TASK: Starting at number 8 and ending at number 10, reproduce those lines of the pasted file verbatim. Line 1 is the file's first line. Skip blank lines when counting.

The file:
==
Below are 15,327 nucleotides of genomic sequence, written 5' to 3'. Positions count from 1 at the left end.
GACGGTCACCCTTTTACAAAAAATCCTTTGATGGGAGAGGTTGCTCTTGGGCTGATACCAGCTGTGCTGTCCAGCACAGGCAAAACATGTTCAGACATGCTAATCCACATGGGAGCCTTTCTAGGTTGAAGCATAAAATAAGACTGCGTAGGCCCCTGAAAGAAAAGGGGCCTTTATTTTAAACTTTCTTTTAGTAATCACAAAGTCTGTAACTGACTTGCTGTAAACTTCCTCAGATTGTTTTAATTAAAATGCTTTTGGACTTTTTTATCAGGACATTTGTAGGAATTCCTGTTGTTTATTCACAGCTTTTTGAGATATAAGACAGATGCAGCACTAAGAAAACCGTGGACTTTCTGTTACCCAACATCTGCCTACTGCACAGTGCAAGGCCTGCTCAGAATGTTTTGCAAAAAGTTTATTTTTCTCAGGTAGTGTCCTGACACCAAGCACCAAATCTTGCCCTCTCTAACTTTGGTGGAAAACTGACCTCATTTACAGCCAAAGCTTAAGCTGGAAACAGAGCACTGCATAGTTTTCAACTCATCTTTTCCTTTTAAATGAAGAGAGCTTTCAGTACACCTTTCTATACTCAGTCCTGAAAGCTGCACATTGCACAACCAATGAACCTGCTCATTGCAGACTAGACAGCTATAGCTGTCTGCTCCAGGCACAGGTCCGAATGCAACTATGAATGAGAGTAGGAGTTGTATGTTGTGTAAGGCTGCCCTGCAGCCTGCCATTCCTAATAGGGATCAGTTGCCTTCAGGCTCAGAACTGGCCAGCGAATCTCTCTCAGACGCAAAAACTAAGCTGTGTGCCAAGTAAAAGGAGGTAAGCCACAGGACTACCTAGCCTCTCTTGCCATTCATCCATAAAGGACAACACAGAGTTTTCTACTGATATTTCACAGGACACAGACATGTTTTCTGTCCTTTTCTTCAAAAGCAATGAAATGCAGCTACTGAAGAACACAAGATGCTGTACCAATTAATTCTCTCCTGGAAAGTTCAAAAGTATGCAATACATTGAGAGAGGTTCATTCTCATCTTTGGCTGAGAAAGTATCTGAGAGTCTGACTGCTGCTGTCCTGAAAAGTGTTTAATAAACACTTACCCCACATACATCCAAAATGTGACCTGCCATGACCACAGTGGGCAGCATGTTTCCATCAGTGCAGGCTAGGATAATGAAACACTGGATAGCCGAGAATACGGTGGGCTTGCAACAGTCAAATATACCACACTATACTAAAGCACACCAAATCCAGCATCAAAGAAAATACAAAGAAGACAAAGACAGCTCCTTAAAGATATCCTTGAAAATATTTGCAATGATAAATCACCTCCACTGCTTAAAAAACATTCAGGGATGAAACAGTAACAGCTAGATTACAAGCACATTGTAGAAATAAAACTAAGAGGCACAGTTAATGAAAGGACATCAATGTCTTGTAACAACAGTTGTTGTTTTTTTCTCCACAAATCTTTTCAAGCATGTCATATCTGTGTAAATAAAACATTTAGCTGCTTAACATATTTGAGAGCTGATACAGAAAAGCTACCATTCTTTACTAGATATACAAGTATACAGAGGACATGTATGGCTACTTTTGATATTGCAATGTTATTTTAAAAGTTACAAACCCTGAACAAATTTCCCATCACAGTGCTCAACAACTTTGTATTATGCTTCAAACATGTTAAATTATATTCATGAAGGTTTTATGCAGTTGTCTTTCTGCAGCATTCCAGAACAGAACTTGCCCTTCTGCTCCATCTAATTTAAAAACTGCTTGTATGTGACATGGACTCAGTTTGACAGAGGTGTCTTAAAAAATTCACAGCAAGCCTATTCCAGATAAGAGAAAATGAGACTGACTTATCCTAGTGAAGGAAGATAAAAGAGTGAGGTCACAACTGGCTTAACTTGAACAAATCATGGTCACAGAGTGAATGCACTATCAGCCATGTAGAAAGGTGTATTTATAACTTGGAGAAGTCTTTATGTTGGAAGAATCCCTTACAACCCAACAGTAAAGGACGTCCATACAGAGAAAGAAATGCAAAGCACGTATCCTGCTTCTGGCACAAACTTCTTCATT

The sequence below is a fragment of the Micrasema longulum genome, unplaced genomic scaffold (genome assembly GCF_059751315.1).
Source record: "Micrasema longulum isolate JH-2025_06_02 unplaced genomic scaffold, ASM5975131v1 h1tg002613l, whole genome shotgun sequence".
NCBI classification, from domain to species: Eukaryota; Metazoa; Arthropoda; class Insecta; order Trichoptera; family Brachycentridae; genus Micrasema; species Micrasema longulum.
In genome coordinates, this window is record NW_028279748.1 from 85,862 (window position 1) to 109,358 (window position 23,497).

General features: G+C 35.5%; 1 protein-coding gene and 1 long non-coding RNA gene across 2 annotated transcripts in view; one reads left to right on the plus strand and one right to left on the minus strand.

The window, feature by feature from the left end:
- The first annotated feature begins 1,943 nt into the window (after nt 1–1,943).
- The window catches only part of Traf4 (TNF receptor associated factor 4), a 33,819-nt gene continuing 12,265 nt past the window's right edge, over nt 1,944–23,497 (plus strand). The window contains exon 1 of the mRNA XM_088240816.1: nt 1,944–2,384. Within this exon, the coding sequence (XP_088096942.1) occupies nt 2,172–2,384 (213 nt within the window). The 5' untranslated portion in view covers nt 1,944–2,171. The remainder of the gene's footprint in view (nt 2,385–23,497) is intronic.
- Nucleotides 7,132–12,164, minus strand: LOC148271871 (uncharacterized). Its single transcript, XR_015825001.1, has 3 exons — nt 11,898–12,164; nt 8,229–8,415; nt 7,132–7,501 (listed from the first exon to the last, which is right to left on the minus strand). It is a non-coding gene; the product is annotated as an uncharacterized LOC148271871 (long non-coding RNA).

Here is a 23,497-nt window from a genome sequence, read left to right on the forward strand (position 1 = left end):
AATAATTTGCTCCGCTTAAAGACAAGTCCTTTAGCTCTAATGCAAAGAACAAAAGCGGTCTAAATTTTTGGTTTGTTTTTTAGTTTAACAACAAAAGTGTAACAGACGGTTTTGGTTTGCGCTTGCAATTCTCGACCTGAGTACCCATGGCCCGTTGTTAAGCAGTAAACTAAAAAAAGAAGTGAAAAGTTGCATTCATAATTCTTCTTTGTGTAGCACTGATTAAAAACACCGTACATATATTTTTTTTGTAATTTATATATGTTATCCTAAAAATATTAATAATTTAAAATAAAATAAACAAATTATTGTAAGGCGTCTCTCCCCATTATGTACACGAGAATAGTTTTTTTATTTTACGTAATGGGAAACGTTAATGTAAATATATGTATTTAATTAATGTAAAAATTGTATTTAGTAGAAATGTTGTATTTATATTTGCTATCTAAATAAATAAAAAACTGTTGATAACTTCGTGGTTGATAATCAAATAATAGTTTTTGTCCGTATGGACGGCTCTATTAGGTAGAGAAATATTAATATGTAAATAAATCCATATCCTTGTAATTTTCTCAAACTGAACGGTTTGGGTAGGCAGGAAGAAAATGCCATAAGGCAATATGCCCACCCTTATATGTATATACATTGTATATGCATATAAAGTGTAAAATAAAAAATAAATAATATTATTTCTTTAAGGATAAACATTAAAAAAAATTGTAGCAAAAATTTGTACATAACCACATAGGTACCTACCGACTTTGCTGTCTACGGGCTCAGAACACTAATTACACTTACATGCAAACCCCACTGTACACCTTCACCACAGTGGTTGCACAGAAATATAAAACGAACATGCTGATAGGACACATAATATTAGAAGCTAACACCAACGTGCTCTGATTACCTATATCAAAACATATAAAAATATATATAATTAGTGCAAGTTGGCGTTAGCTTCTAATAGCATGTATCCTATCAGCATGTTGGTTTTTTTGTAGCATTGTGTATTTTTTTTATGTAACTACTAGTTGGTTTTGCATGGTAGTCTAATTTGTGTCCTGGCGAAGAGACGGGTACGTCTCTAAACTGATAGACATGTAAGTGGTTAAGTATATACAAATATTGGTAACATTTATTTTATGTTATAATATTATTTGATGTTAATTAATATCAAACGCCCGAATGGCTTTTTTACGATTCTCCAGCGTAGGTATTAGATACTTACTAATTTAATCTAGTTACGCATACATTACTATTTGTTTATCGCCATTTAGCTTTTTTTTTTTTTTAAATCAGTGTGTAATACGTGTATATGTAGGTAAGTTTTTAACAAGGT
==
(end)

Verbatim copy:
The window, feature by feature from the left end:
- The first annotated feature begins 1,943 nt into the window (after nt 1–1,943).
- The window catches only part of Traf4 (TNF receptor associated factor 4), a 33,819-nt gene continuing 12,265 nt past the window's right edge, over nt 1,944–23,497 (plus strand). The window contains exon 1 of the mRNA XM_088240816.1: nt 1,944–2,384. Within this exon, the coding sequence (XP_088096942.1) occupies nt 2,172–2,384 (213 nt within the window). The 5' untranslated portion in view covers nt 1,944–2,171. The remainder of the gene's footprint in view (nt 2,385–23,497) is intronic.